Three rabbiteye blueberry selections, NC 1550, NC 1877, and NC 2305, will be released by the North Carolina Agricultural Research Service in Spring 1997. All three selections are self-fruitful, with fruit as large or larger than Tifblue, with good picking scars, aromatic flavor, and resistance to fruit cracking. NC 1877 is early-blooming and ripens a few days later than Premier, with similar color, firmness, and quality. Plants of NC 1877 are semi-upright and of only moderate vigor. Both NC 1877 and NC 1550 are resistant to the sharpnosed leafhopper which transmits blueberry stunt. NC 1550 blooms with or slightly later than Tifblue and is outstanding for consistent productivity, particularly on spring frost—prone sites. It ripens in early midseason to midseason, usually a few days ahead of Tifblue. Stemming was a problem in one year on overcropped plants. NC 1550 and NC 2305 have average to above color, and fruit firmness equal to Tifblue. NC 2305 blooms and ripens with Tifblue in most years. Fruit quality is at least equal to Premier and it fruits primarily on the tips of the branches. The names of these selections are Ira' (NC 1550), 'Montgomery' (NC 1877), and 'Yadkin' (NC 2305).

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Arlen D. Draper

The USDA blueberry breeding program was initiated in 1910 by Dr. F.V. Coville and has been continuous since that time. Plant breeders Drs. G.M. Darrow, D.H. Scott, J.N. Moore, and A.D. Draper have worked with SAES and private growers to develop the majority of cultivars presently grown for commercial production. In the South, major cooperators with the USDA include SAES in Arkansas, North Carolina, Georgia, and Texas. Recently the USDA Station at Poplarville MS, has been instrumental in blueberry cultivar development for the South. Rabbiteye blueberry cultivars make up the majority of blueberry acreage grown in the region. A new type of blueberry, the southern highbush (SHB), has been developed by interspecific hybridization with various Vaccinium species. Late-blooming SHB cultivars have been developed that offer better protection from spring frosts and ripen earlier than the earliest rabbiteye blueberry. Genes required to meet future needs reside within native Vaccinium species. Progress has been made in plant adaptation, disease resistance, fruit quality, and season of ripening. There remains a need for greater plant vigor, insect resistance, and consistent production.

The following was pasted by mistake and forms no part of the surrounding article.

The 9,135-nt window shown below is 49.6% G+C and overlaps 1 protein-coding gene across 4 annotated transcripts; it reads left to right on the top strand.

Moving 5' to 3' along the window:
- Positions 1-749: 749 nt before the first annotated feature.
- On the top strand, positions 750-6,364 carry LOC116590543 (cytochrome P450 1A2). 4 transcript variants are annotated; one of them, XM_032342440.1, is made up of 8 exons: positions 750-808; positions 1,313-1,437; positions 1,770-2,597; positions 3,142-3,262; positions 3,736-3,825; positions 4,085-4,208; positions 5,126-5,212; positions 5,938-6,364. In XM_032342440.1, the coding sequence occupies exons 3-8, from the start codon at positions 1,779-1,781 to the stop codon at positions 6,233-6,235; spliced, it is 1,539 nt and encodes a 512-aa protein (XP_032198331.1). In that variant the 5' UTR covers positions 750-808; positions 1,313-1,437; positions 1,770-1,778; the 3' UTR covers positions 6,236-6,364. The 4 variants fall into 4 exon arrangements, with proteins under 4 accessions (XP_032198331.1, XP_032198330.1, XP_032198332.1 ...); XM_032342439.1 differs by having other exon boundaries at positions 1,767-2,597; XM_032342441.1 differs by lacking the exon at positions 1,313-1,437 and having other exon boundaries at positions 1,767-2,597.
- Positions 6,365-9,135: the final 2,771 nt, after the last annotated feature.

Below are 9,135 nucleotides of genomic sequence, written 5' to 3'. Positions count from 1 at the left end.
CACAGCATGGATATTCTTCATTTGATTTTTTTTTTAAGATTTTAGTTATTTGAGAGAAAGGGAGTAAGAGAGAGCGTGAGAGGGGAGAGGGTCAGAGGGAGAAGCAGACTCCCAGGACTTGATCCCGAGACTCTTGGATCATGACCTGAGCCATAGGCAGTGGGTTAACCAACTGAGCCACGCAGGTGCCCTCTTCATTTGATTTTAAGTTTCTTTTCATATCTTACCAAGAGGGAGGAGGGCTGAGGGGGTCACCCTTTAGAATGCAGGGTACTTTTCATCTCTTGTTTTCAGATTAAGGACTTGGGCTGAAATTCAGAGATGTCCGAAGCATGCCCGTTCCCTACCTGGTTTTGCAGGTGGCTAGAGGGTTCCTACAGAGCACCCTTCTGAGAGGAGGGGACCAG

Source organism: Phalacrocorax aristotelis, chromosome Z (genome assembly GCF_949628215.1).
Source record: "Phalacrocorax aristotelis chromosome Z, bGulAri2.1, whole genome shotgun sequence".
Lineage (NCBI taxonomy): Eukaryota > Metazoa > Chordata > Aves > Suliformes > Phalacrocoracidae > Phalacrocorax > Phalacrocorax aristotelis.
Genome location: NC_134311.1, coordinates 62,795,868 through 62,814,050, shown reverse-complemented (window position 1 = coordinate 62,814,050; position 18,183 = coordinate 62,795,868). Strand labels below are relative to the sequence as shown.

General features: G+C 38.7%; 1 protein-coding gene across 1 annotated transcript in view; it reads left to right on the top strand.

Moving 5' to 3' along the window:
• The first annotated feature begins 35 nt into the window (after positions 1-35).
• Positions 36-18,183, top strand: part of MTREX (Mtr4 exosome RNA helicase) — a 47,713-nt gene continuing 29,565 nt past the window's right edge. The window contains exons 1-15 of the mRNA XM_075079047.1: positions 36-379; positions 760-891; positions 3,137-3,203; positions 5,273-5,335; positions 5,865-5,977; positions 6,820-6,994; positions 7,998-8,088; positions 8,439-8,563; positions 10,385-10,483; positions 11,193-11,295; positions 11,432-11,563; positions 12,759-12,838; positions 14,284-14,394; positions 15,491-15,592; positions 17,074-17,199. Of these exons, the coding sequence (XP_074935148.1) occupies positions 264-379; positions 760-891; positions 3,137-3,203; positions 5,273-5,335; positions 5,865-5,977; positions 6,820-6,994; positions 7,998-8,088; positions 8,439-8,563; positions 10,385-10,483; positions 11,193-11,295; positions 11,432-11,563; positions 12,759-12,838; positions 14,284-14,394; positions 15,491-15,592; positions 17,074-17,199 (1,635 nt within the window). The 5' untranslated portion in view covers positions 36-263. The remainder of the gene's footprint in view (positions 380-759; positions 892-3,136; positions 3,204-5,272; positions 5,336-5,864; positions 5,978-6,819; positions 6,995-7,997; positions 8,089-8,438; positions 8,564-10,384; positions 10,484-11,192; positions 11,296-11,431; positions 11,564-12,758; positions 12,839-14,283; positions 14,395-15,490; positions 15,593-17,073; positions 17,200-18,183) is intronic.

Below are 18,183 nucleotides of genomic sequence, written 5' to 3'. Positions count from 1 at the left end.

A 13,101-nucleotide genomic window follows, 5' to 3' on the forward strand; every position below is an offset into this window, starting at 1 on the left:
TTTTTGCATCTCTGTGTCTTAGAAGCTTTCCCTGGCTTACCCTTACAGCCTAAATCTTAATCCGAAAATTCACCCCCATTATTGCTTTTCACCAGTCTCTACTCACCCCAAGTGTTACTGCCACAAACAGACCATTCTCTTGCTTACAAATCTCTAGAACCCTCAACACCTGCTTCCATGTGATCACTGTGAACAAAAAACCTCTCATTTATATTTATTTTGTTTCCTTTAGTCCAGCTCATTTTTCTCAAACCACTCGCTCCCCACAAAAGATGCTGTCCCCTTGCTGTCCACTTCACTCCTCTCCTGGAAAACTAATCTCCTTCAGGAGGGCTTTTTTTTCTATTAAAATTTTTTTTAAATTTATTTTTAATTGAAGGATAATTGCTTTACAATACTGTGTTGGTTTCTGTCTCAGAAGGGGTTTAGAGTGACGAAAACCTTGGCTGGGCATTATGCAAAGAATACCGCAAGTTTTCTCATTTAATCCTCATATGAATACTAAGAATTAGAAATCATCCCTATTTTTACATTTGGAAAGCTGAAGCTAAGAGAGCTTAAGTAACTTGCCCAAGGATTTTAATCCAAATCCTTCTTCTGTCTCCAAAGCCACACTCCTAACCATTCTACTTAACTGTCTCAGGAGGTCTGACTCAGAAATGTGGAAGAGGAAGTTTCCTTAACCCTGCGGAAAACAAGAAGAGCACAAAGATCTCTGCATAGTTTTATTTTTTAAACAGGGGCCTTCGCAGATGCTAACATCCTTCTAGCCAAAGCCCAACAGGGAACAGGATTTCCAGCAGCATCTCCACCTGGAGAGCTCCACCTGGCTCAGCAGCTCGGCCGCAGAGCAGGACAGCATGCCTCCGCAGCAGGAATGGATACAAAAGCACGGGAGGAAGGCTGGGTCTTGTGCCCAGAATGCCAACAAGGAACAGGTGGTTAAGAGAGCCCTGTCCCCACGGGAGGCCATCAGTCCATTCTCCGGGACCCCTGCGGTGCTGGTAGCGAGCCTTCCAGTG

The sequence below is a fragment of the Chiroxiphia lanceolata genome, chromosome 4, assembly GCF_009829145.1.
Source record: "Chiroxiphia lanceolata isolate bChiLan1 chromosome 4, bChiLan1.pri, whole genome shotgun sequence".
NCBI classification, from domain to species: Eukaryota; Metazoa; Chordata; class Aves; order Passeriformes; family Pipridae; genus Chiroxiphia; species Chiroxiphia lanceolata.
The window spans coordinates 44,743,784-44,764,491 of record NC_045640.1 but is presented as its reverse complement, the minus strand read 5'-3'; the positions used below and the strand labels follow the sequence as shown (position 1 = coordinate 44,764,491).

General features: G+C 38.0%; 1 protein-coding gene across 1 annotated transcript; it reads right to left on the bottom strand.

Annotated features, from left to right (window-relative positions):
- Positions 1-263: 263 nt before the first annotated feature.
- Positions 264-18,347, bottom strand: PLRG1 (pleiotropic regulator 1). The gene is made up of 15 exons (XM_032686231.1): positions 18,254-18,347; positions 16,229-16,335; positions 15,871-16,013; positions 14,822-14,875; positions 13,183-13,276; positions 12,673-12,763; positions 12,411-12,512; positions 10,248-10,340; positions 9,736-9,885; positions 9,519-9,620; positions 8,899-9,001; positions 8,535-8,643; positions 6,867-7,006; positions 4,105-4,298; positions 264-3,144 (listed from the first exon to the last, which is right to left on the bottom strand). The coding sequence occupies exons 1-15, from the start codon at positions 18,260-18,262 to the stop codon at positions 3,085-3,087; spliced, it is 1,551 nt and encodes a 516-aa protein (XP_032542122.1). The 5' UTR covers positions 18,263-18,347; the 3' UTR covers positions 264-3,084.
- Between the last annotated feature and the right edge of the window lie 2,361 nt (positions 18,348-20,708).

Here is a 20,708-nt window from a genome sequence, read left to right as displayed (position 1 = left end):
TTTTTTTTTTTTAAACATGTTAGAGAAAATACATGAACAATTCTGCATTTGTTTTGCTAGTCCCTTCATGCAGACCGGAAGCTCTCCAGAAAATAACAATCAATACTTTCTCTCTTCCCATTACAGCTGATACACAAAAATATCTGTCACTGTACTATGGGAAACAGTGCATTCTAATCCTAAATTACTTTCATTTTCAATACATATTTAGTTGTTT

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S. Pérez-González

The variability of species under local ecosystems, particularly in response to temperatures during endodormancy, permits adaptation of temperate fruit trees to subtropical climates. Information about the behavior of endodormant fruit trees and seeds is based on a narrow genetic base from higher latitudes. This work was conducted to generate information about responses of endodormant seeds from several subtropical peach (Prunus persica L.) genotypes, as a basis for breeding and selection in these regions. Samples of peach seeds were collected from genotypes originating at a range of altitudes in tropical-subtropical regions to evaluate their responses to different temperatures and lengths of stratification periods. When seeds were stratified at 7 °C, some genotypes with very low-chilling requirement registered a high percent germination in <40 days, and all accessions studied reached 95% germination before day 80. When seeds were stratified at warmer temperatures (10 and 14 °C), germination started earlier and was high at 10 °C for most accessions. Although seeds of some late-blooming accessions germinated earlier at 10 or 14 °C than at 7 °C, percent germination was lower and time-response curves were flatter. This contrasts with previous reports on genotypes with high-chilling requirement, where no germination was registered at 14 °C. These observations provide a background for screening seedlings for adaptation to local conditions, and suggest that endodormancy models should be based on information generated from local genotypes when applied in subtropical regions.

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Dan Ga'ash, Israel David, and Malka Cohen